Antibiotic resistance is the focus of health leaders who have declared Nov. 13-19 World Antibiotic Awareness Week. Dr. Rizwan Sohail, a Mayo Clinic infectious diseases specialist says the World Health Organization estimates that, each year, approximately 700,000 people around the globe die of bacterial infections that are resistant to antibiotics. And, in the U.S., the CDC estimates that, each year, around 2 million Americans become infected with bacteria that are antibiotic-resistant. They estimate around 23,000 deaths in the U.S. each year with the resistant bacteria.
Sohail says this is an opportunity to answer some important questions about the overuse of these powerful medications.
--What is antibiotic resistance?
We all carry bacteria in our mouth and gut, says Sohail. As bacteria are exposed to antibiotics, they evolve and change in a way that antibiotics are unable to kill those bacteria. These resistant bacteria can then spread from one person to another.
--What do antibiotics work for and against?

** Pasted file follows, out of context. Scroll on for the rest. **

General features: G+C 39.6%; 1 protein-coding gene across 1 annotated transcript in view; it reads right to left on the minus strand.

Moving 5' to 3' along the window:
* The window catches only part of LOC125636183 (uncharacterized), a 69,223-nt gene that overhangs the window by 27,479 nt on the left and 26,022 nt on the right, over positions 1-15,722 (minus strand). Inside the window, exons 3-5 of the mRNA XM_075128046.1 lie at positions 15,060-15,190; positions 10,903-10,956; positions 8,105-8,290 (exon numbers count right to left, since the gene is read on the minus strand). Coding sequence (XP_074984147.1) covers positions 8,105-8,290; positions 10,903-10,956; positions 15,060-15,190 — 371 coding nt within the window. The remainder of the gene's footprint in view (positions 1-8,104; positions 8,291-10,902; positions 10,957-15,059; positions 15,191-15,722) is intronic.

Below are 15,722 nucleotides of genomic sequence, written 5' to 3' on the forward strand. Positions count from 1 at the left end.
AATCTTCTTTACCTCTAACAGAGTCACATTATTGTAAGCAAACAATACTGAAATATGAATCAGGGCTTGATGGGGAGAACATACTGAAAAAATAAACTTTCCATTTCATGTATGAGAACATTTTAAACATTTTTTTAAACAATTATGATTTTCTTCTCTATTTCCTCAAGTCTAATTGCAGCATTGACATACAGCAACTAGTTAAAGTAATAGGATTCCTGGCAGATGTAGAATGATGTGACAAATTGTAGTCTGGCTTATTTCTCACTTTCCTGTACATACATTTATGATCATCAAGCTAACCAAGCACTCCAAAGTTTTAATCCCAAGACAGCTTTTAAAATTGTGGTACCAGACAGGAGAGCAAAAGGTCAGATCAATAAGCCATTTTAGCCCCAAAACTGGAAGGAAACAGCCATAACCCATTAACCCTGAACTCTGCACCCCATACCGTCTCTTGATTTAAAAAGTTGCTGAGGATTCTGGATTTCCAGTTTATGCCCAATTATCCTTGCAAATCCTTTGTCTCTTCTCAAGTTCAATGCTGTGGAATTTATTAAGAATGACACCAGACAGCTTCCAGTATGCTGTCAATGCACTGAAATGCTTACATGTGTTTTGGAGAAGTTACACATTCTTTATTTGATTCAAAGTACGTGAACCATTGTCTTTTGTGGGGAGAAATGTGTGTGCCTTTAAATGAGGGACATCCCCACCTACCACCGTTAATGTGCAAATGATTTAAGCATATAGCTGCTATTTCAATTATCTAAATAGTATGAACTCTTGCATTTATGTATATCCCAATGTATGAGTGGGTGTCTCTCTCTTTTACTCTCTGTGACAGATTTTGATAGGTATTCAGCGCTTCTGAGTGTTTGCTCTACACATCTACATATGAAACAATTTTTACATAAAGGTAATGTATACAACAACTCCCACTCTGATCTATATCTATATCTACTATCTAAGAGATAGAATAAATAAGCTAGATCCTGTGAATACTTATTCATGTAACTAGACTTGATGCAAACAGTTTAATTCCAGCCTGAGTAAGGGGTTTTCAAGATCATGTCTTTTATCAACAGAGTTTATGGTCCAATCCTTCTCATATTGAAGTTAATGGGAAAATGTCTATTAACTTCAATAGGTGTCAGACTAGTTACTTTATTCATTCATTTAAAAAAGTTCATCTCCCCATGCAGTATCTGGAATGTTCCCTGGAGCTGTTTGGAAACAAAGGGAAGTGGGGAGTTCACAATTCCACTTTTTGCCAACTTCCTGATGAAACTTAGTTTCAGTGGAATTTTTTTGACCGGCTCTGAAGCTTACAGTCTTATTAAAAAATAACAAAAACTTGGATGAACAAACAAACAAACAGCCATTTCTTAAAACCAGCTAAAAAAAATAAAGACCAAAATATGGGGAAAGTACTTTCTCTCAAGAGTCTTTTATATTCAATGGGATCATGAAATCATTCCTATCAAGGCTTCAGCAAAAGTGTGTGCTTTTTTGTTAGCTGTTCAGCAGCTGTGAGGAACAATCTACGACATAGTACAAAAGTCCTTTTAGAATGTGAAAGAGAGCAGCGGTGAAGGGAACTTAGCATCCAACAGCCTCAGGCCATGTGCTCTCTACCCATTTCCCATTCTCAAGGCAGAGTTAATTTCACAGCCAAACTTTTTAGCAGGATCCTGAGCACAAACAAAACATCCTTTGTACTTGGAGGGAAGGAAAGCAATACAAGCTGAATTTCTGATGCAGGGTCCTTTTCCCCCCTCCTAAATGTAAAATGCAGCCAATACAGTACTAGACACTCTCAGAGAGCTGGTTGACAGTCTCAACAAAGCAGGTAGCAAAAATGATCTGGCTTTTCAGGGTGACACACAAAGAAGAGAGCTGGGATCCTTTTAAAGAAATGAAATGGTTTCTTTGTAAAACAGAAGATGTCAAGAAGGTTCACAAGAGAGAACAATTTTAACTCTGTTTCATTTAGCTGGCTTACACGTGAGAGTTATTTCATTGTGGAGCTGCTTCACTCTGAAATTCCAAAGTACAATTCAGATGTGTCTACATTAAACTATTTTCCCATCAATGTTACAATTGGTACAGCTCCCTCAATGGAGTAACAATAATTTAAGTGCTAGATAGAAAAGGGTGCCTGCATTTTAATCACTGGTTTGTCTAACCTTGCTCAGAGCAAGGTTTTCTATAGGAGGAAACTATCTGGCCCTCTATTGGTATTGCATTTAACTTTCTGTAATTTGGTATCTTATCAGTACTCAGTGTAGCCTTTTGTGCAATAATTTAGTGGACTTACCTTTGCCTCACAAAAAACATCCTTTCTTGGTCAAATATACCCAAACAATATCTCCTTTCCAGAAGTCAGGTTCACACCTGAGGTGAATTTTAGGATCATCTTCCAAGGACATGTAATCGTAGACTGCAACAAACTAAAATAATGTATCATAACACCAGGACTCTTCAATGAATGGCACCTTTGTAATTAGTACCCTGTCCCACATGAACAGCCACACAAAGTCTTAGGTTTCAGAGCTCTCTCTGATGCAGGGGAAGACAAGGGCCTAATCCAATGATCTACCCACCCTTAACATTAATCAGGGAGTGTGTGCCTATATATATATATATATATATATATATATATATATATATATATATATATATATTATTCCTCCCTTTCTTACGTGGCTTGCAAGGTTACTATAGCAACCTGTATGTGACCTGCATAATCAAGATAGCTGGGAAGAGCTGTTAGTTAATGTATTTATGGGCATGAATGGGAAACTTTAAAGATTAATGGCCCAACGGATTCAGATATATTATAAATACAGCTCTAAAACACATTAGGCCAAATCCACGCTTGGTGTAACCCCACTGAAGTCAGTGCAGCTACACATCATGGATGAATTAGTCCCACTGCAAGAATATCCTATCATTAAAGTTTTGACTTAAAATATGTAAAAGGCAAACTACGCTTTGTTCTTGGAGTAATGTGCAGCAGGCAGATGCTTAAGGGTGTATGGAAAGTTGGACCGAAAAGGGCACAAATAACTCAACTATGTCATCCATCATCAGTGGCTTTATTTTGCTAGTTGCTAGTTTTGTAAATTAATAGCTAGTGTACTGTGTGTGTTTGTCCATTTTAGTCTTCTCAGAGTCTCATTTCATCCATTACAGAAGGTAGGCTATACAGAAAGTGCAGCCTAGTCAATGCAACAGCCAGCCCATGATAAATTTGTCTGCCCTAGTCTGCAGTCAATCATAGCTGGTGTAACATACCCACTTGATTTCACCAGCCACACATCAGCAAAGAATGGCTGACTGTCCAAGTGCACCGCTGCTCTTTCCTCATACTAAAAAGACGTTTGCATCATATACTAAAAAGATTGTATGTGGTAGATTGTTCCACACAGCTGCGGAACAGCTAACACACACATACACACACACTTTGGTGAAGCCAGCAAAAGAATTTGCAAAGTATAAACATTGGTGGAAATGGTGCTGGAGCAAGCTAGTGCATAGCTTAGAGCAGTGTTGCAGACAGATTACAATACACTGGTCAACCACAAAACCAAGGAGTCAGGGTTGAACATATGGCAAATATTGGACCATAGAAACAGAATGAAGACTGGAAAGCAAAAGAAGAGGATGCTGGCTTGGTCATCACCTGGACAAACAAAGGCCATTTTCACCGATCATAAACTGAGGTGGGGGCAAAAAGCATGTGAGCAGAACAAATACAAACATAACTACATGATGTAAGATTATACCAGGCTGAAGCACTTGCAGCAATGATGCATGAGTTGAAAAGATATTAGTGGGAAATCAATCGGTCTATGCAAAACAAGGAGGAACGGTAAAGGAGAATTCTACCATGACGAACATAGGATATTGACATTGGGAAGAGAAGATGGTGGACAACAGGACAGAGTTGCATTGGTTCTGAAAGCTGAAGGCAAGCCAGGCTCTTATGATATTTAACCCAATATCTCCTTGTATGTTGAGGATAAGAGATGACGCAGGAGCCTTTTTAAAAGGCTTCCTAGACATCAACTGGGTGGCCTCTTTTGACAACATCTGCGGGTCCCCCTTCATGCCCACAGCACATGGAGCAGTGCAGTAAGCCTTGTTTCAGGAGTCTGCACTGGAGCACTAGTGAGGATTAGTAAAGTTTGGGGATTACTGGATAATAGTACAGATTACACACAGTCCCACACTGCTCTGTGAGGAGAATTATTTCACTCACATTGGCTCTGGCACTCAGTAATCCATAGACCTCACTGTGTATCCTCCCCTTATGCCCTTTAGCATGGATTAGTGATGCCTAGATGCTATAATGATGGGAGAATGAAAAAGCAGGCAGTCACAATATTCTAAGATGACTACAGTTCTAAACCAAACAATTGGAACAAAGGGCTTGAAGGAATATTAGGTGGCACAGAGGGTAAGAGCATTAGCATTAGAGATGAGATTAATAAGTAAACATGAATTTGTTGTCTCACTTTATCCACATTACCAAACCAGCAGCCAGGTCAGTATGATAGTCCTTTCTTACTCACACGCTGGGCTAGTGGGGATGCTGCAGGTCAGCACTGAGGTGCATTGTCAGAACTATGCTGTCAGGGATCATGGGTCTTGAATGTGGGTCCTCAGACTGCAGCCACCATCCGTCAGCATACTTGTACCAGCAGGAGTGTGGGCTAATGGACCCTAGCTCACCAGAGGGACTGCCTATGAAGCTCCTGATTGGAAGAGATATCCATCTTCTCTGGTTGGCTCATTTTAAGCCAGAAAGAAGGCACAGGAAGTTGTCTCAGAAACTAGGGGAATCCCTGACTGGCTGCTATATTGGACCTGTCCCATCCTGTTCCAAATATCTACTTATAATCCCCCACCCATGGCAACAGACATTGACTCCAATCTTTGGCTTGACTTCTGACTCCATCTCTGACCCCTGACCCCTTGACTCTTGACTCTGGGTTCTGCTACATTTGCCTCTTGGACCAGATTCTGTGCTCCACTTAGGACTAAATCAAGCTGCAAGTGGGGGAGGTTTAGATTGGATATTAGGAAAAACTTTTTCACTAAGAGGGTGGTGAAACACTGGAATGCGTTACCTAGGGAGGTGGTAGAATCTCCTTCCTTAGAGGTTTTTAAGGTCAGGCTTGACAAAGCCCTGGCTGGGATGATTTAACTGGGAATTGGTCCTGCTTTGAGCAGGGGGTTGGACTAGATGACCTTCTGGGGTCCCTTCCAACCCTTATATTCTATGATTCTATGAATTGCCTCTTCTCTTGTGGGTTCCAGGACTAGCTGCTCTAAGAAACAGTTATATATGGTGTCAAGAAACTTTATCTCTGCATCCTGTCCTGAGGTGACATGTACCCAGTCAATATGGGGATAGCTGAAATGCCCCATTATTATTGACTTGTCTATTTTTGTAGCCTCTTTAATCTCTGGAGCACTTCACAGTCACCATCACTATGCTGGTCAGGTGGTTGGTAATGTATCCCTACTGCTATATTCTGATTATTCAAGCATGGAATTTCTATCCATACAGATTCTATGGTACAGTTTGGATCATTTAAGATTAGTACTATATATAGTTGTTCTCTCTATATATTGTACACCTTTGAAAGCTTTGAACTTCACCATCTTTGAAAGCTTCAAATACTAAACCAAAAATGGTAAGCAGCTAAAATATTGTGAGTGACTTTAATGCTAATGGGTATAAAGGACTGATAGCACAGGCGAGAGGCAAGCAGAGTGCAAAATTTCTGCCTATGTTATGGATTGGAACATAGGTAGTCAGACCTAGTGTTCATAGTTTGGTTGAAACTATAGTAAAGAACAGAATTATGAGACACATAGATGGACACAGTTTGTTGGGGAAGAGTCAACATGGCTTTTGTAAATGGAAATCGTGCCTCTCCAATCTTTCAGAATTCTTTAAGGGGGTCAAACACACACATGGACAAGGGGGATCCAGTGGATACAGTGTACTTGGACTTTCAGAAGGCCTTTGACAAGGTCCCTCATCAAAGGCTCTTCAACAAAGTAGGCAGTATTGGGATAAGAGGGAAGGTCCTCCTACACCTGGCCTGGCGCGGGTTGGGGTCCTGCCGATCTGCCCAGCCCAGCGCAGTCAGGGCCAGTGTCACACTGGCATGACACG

Antibiotics work against bacteria. They do not work against viruses or parasites, or mold infections. A lot of the upper airway infections, such sinus infections, ear infections, or bronchitis that people come to visit their doctors for in the clinic or in the emergency department are caused by viruses. And, therefore, the antibiotics don't really help in these situations.
--Can one person make a difference in the fight against antibiotic resistance?
Everybody needs to play their role. As providers or, you know, whether physicians or health care providers, we need to be more careful about choosing the right antibiotic to treat bacterial infections. Sohail says, "As patients or family members, we need to be aware of the side effects of antibiotics, and should not insist on getting the antibiotics if our doctor does not think they would help us."
--What are specific things each of us can do to help with the problem?
Stay healthy ourselves, and practice hand hygiene can limit the spread of infection from us to others. Also, patients or their parents should not share the antibiotics. They should always ask their health care providers if they need antibiotics, because they may not be helpful. When we do get the antibiotics, we should take them as prescribed -- at the appropriate time, and for the appropriate duration. "Do not take your antibiotics longer, or not even shorter, than the time that was recommended by the physicians, or provider," says Sohail.
(Mayo Clinic News Network is your source for health news, advances in research and wellness tips.)
(c)2017 Mayo Foundation for Medical Education and Research
Distributed by Tribune Content Agency, LLC.